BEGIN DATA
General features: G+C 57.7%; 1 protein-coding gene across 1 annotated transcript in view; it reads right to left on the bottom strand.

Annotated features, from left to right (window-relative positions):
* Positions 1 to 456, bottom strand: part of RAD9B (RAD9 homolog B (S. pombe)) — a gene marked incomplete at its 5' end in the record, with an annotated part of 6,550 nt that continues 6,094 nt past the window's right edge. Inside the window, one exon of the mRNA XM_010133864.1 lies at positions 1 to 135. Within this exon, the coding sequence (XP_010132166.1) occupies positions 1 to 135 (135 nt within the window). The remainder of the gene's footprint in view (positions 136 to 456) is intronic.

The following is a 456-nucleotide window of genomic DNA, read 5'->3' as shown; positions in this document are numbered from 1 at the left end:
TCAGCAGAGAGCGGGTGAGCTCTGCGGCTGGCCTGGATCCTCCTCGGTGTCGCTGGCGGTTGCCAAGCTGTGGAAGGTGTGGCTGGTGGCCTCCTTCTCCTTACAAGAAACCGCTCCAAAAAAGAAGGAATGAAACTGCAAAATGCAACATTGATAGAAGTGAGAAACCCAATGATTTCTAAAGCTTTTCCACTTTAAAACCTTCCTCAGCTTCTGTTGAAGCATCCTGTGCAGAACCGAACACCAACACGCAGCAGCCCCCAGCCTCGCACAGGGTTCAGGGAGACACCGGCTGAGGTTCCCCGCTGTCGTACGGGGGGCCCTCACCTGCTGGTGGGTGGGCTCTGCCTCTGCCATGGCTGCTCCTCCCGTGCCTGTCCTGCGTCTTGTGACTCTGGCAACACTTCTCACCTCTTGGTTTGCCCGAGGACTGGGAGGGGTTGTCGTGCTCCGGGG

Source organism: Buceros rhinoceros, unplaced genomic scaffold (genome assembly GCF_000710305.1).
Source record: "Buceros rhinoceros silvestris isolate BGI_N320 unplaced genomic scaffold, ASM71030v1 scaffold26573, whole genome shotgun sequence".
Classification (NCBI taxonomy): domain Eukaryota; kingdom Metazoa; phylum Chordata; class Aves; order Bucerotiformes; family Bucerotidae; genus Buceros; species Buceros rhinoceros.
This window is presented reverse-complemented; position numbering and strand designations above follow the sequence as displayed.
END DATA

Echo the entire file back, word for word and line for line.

General features: G+C 57.7%; 1 protein-coding gene across 1 annotated transcript in view; it reads right to left on the bottom strand.

Annotated features, from left to right (window-relative positions):
* Positions 1 to 456, bottom strand: part of RAD9B (RAD9 homolog B (S. pombe)) — a gene marked incomplete at its 5' end in the record, with an annotated part of 6,550 nt that continues 6,094 nt past the window's right edge. Inside the window, one exon of the mRNA XM_010133864.1 lies at positions 1 to 135. Within this exon, the coding sequence (XP_010132166.1) occupies positions 1 to 135 (135 nt within the window). The remainder of the gene's footprint in view (positions 136 to 456) is intronic.

The following is a 456-nucleotide window of genomic DNA, read 5'->3' as shown; positions in this document are numbered from 1 at the left end:
TCAGCAGAGAGCGGGTGAGCTCTGCGGCTGGCCTGGATCCTCCTCGGTGTCGCTGGCGGTTGCCAAGCTGTGGAAGGTGTGGCTGGTGGCCTCCTTCTCCTTACAAGAAACCGCTCCAAAAAAGAAGGAATGAAACTGCAAAATGCAACATTGATAGAAGTGAGAAACCCAATGATTTCTAAAGCTTTTCCACTTTAAAACCTTCCTCAGCTTCTGTTGAAGCATCCTGTGCAGAACCGAACACCAACACGCAGCAGCCCCCAGCCTCGCACAGGGTTCAGGGAGACACCGGCTGAGGTTCCCCGCTGTCGTACGGGGGGCCCTCACCTGCTGGTGGGTGGGCTCTGCCTCTGCCATGGCTGCTCCTCCCGTGCCTGTCCTGCGTCTTGTGACTCTGGCAACACTTCTCACCTCTTGGTTTGCCCGAGGACTGGGAGGGGTTGTCGTGCTCCGGGG

Source organism: Buceros rhinoceros, unplaced genomic scaffold (genome assembly GCF_000710305.1).
Source record: "Buceros rhinoceros silvestris isolate BGI_N320 unplaced genomic scaffold, ASM71030v1 scaffold26573, whole genome shotgun sequence".
Classification (NCBI taxonomy): domain Eukaryota; kingdom Metazoa; phylum Chordata; class Aves; order Bucerotiformes; family Bucerotidae; genus Buceros; species Buceros rhinoceros.
This window is presented reverse-complemented; position numbering and strand designations above follow the sequence as displayed.